Today, the 30th anniversary of John Lennon's murder, I mourn him as do millions of fans the world over. Though I was very young when he was shot and my memory is fuzzy, I remember my parents giving me the shocking news. More than what was said, I recall images and emotions: I pictured Lennon being gunned down in front of his apartment on that dark, cold night. I felt confused, sad and angry, and I asked my parents to explain the inexplicable: why.
Music was as revered in my family as food and education, and my relatives -- whose record collections were staggering -- exposed me to a range of genres. My grandparents and their siblings appreciated classical and opera; my dad loved rock and roll and the blues; and my mom was partial to jazz and reggae. They took me to the opera and the symphony; to music appreciation society meetings; and to festivals and concerts (some of which they organized). I even met Stevie Ray Vaughan once, at a blues festival where he recorded a promo for my dad's weekly radio program, "Blues People."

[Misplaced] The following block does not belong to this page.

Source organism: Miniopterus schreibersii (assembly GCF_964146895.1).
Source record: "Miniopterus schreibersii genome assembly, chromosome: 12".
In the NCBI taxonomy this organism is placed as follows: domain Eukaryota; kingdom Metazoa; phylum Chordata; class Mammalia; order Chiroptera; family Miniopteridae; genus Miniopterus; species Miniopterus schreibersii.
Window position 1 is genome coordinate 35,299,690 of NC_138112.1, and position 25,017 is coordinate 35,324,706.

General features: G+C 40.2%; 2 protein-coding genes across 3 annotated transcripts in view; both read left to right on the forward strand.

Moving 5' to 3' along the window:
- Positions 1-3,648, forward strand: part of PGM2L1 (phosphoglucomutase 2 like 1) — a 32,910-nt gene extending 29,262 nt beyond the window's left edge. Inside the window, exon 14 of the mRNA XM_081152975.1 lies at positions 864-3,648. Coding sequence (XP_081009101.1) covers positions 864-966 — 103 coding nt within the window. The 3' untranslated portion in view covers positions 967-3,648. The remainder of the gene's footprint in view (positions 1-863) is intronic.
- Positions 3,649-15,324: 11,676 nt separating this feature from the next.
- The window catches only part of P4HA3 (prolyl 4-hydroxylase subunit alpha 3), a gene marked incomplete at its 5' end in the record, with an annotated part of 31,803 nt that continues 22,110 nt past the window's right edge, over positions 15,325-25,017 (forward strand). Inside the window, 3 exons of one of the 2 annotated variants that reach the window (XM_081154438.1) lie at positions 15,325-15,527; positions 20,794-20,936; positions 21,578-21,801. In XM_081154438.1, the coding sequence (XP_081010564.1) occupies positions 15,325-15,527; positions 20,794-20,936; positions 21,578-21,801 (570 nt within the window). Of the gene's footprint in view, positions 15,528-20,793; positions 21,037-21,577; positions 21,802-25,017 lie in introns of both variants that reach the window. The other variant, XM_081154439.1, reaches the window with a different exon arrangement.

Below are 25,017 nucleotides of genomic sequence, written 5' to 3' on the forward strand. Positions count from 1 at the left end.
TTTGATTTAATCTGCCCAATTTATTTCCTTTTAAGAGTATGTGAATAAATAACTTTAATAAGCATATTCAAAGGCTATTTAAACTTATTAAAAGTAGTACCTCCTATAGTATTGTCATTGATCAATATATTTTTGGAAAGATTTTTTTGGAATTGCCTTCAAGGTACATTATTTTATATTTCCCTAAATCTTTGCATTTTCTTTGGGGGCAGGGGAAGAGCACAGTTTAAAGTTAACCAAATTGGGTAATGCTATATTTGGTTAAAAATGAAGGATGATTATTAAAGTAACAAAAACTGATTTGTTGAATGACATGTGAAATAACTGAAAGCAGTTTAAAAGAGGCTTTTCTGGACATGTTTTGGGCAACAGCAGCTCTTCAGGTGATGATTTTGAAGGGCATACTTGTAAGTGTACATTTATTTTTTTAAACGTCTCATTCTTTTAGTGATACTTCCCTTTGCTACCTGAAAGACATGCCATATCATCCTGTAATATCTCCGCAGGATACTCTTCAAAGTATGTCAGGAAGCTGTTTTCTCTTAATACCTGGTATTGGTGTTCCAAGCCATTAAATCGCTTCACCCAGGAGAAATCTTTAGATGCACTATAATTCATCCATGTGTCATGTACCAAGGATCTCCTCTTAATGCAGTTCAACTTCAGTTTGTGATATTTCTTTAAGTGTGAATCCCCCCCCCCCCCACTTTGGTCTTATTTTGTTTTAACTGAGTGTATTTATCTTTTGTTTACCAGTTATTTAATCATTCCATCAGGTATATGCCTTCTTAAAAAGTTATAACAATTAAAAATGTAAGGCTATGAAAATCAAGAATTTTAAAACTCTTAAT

I loved all of the music I was exposed to -- still do -- but The Beatles were my favorite. As a child I listened to them for hours while I played with my toys, singing along to the tinny tracks warbling from the Panasonic cassette player I carried everywhere.
Rubber Soul was my favorite Beatles album (probably in part because my dad had nicknamed me Rubber Belly Tomato Seed), and Michelle was my favorite song. Alhough Paul McCartney sings vocals on the track, today I'm listening to it and remembering Lennon and my dear, departed family members. Especially my mom, who would tirelessly translate the French lyrics for me over and over again (which was silly when you think about it). We reminisced about this during her final days; I treasure that conversation and the intimacy of it.
Sometimes I like to imagine that my family is having a big jam session up in heaven. Stevie Ray Vaughan, Jimi Hendrix, Janis Joplin, Bob Marley, John Lennon, Mozart, Bach, Bizet... Maybe they're all up there performing for Dad, Mom, Papa, Mama, Aunt Flora and Uncle Ben. (Wouldn't that be something to see and hear.)
They're no longer with us, but the music they wrote, performed and loved is. And I'm forever grateful for it and them.